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Radio Replay: Creative Differences

Multicolored hands grasping each other.
Nick Shepherd
/
Getty Images/Ikon Images

There is great comfort in the familiar. It's one reason humans often flock to people who share the same interests, laugh at the same jokes, hold the same political views. But familiar ground may not be the best place to cultivate creativity.

Columbia Business School professor Adam Galinsky has found that people who have deep relationships with someone from another country become more creative and score higher on routine creativity tests.

"There's something about deeply understanding and learning about another culture that's transformative," Adam says.

In one study, Adam and his colleagues tracked business school students during a 10-month MBA program. They tested the students using standard creativity measures at the beginning and end of the school term. They found that students who'd dated someone from another country during the term became more creative. In another study, Adam found that even the simple act of reflecting on one's deep relationship with a person from another country caused a temporary boost in creativity.

Adam's research outside the lab echoes these findings. In one of Adam's favorite projects, he looked at fashion lines presented by major fashion houses over 21 seasons. He found that the time fashion designers spent immersed in a different culture "predicted their entire fashion line creativity."

Through studies like these and the story of a music ensemble with an unusual sound, we look at the powerful connection between the ideas we dream up and the people who surround us, and what it really takes to think outside the box.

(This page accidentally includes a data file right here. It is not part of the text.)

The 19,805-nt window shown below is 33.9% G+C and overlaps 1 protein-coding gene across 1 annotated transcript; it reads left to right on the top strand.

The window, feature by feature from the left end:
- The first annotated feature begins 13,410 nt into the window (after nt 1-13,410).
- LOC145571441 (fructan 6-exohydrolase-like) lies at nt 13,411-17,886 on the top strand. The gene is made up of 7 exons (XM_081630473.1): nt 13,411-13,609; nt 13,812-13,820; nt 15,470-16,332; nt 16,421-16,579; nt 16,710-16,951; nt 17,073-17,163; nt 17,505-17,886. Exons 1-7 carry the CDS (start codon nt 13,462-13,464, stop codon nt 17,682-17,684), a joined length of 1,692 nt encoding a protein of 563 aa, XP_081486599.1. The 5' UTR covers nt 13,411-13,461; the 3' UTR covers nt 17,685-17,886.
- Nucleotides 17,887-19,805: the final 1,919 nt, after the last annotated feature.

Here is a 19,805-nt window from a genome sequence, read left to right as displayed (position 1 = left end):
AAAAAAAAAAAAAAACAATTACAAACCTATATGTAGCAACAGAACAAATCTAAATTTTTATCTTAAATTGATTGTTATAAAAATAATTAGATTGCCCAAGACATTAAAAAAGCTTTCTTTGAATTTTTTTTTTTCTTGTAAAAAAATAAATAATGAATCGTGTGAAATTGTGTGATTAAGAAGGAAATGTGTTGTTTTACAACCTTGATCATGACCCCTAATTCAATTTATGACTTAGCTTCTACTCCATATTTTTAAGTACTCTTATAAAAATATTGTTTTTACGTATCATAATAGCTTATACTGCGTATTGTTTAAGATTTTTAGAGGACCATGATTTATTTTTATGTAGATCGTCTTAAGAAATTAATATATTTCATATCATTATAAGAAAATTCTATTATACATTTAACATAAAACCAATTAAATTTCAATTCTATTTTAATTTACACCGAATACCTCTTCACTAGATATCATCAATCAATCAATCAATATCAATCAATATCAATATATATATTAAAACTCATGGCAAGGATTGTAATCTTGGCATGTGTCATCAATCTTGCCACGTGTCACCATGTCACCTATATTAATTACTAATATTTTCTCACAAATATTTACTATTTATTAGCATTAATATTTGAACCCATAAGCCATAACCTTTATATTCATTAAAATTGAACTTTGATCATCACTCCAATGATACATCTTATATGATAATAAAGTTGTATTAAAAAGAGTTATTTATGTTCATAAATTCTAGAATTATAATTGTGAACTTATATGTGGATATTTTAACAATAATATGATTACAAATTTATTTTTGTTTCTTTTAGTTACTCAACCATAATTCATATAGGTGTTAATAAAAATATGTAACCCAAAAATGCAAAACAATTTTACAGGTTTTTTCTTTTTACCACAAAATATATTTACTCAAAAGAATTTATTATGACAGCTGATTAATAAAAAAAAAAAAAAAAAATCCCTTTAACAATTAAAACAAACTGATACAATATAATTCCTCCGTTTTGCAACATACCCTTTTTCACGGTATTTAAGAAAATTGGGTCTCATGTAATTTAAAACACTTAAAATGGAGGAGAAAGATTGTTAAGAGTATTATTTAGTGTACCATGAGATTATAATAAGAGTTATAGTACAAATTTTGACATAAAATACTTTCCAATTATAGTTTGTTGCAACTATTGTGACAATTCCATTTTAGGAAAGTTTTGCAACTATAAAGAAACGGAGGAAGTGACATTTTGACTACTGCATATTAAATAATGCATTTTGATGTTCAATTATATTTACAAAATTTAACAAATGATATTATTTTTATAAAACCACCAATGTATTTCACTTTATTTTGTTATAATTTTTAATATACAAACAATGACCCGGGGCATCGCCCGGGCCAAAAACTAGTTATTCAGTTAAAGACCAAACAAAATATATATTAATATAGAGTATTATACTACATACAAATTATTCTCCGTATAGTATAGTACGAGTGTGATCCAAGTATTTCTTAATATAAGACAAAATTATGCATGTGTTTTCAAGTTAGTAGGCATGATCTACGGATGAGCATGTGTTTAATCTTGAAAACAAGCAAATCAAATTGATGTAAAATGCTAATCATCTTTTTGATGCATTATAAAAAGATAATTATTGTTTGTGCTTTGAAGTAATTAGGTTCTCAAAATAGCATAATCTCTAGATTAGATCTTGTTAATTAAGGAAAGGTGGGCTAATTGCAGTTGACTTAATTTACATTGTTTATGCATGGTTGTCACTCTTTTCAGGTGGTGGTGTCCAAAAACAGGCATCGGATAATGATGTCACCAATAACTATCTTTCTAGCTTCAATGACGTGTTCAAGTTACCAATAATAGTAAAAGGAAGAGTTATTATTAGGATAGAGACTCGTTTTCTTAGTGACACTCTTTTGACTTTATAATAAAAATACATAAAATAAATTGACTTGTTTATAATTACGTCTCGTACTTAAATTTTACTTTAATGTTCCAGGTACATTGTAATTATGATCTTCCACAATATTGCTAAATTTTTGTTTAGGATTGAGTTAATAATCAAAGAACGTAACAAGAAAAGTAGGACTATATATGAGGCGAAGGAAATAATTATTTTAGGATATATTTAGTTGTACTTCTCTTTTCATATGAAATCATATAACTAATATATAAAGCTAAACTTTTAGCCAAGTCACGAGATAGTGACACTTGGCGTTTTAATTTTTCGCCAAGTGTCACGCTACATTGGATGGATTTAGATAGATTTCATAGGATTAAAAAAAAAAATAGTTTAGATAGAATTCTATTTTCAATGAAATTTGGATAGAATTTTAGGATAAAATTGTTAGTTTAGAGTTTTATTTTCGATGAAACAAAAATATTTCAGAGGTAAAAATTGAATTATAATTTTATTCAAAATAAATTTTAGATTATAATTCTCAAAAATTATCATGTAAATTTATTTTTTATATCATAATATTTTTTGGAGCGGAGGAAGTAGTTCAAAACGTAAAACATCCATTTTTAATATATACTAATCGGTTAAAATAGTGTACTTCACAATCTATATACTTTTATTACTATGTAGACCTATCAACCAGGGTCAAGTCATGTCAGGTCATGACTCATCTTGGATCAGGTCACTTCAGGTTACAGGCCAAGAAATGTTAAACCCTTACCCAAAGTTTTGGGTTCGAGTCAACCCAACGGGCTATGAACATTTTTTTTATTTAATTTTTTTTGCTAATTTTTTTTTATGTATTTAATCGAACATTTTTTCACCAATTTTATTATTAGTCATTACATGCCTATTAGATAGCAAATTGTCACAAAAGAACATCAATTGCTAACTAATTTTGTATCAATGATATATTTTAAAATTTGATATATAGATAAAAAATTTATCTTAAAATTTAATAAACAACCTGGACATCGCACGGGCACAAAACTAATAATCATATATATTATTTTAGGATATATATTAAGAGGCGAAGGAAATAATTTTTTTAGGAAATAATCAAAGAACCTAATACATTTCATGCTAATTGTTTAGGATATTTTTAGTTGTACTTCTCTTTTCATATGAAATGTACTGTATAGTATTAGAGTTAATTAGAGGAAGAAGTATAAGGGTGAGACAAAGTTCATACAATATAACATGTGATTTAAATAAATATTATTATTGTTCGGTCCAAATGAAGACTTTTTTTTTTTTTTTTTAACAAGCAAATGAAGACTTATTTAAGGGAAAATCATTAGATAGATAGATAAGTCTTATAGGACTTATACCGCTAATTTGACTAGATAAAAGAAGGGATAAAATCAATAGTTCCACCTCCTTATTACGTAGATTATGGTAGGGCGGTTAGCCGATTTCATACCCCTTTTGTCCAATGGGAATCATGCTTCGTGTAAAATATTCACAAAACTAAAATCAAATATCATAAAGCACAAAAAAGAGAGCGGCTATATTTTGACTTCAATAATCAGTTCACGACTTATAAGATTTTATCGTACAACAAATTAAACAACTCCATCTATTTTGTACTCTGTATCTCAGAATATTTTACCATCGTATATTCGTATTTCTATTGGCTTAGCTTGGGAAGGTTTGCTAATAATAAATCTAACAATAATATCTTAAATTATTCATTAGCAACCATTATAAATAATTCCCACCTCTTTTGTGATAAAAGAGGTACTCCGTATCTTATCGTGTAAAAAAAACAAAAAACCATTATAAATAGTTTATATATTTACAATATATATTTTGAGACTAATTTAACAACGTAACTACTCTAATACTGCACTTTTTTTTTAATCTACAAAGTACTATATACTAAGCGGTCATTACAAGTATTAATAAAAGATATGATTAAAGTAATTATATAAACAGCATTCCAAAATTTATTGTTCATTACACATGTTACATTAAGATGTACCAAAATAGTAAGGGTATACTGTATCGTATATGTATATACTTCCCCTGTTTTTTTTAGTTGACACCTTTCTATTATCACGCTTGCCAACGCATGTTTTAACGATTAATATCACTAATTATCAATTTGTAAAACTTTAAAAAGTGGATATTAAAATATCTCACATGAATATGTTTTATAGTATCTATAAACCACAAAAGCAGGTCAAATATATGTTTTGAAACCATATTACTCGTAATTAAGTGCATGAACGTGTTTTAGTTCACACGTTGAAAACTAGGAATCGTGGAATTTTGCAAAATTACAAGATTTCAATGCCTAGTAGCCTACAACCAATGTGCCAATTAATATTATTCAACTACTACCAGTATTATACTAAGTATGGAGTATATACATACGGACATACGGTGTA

Later in the show, we look at circumstances where considering the perspective of someone with a different background may have great emotional rewards, but is challenging, even perilous. We hear what caused two activists to consider the perspective of their enemies, and what happened when they encouraged others to do the same.

Additional Resources

"Collaborating with People Like Me: Ethnic Coauthorship within the United States" by Richard B. Freeman and Wei Huang in the Journal of Labor Economics

"'Going Out' of the Box: Close Intercultural Friendships and Romantic Relationships Spark Creativity, Workplace Innovation, and Entrepreneurship," by Jackson Lu et. al. in the Journal of Applied Psychology

Friend and Foe: When to Cooperate, When to Compete, and How to Succeed at Bothby Adam Galinsky and Maurice Schweitzer

Cristina Pato's performance at NPR in 2013. (Special thanks to Soundcheck/WNYC for their recording of "Vojo" used in this episode).

Copyright 2020 NPR. To see more, visit https://www.npr.org.

Shankar Vedantam is the host and creator of Hidden Brain. The Hidden Brain podcast receives more than three million downloads per week. The Hidden Brain radio show is distributed by NPR and featured on nearly 400 public radio stations around the United States.
Jennifer Schmidt is a senior producer for Hidden Brain. She is responsible for crafting the complex stories that are told on the show. She researches, writes, gathers field tape, and develops story structures. Some highlights of her work on Hidden Brain include episodes about the causes of the #MeToo movement, how diversity drives creativity, and the complex psychology of addiction.
Parth Shah is a producer and reporter in the Programming department at NPR. He came to NPR in 2016 as a Kroc Fellow.
Tara Boyle is the supervising producer of NPR's Hidden Brain. In this role, Boyle oversees the production of both the Hidden Brain radio show and podcast, providing editorial guidance and support to host Shankar Vedantam and the shows' producers. Boyle also coordinates Shankar's Hidden Brain segments on Morning Edition and other NPR shows, and oversees collaborations with partners both internal and external to NPR. Previously, Boyle spent a decade at WAMU, the NPR station in Washington, D.C. She has reported for The Boston Globe, and began her career in public radio at WBUR in Boston.
Max Nesterak